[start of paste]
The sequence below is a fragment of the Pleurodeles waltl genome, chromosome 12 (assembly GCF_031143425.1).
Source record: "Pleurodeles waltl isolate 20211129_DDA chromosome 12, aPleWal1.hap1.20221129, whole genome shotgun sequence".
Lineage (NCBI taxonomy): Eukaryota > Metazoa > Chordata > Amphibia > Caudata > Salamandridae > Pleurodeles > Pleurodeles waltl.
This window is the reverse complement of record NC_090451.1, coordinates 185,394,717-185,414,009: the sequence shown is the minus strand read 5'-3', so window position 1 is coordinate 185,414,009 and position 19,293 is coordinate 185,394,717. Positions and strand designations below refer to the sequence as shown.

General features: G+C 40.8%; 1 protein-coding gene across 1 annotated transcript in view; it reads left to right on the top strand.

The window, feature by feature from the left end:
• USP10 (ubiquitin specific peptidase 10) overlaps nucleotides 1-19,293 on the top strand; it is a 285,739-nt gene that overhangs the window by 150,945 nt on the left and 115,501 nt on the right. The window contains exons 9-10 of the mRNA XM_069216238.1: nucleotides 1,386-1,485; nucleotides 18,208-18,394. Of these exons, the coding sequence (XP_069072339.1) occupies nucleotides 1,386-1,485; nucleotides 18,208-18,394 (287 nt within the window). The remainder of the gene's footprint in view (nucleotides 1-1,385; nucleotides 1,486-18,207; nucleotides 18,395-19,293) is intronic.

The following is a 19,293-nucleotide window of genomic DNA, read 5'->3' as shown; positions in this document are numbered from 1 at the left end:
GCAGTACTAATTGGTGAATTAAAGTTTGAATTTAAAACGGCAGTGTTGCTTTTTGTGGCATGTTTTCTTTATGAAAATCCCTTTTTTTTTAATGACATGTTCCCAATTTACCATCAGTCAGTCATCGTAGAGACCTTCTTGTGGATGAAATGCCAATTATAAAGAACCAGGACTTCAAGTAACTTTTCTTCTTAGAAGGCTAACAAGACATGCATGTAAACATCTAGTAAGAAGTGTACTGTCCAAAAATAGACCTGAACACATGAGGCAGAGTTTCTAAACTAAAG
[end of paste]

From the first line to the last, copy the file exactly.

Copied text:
The sequence below is a fragment of the Pleurodeles waltl genome, chromosome 12 (assembly GCF_031143425.1).
Source record: "Pleurodeles waltl isolate 20211129_DDA chromosome 12, aPleWal1.hap1.20221129, whole genome shotgun sequence".
Lineage (NCBI taxonomy): Eukaryota > Metazoa > Chordata > Amphibia > Caudata > Salamandridae > Pleurodeles > Pleurodeles waltl.
This window is the reverse complement of record NC_090451.1, coordinates 185,394,717-185,414,009: the sequence shown is the minus strand read 5'-3', so window position 1 is coordinate 185,414,009 and position 19,293 is coordinate 185,394,717. Positions and strand designations below refer to the sequence as shown.

General features: G+C 40.8%; 1 protein-coding gene across 1 annotated transcript in view; it reads left to right on the top strand.

The window, feature by feature from the left end:
• USP10 (ubiquitin specific peptidase 10) overlaps nucleotides 1-19,293 on the top strand; it is a 285,739-nt gene that overhangs the window by 150,945 nt on the left and 115,501 nt on the right. The window contains exons 9-10 of the mRNA XM_069216238.1: nucleotides 1,386-1,485; nucleotides 18,208-18,394. Of these exons, the coding sequence (XP_069072339.1) occupies nucleotides 1,386-1,485; nucleotides 18,208-18,394 (287 nt within the window). The remainder of the gene's footprint in view (nucleotides 1-1,385; nucleotides 1,486-18,207; nucleotides 18,395-19,293) is intronic.

The following is a 19,293-nucleotide window of genomic DNA, read 5'->3' as shown; positions in this document are numbered from 1 at the left end:
GCAGTACTAATTGGTGAATTAAAGTTTGAATTTAAAACGGCAGTGTTGCTTTTTGTGGCATGTTTTCTTTATGAAAATCCCTTTTTTTTTAATGACATGTTCCCAATTTACCATCAGTCAGTCATCGTAGAGACCTTCTTGTGGATGAAATGCCAATTATAAAGAACCAGGACTTCAAGTAACTTTTCTTCTTAGAAGGCTAACAAGACATGCATGTAAACATCTAGTAAGAAGTGTACTGTCCAAAAATAGACCTGAACACATGAGGCAGAGTTTCTAAACTAAAG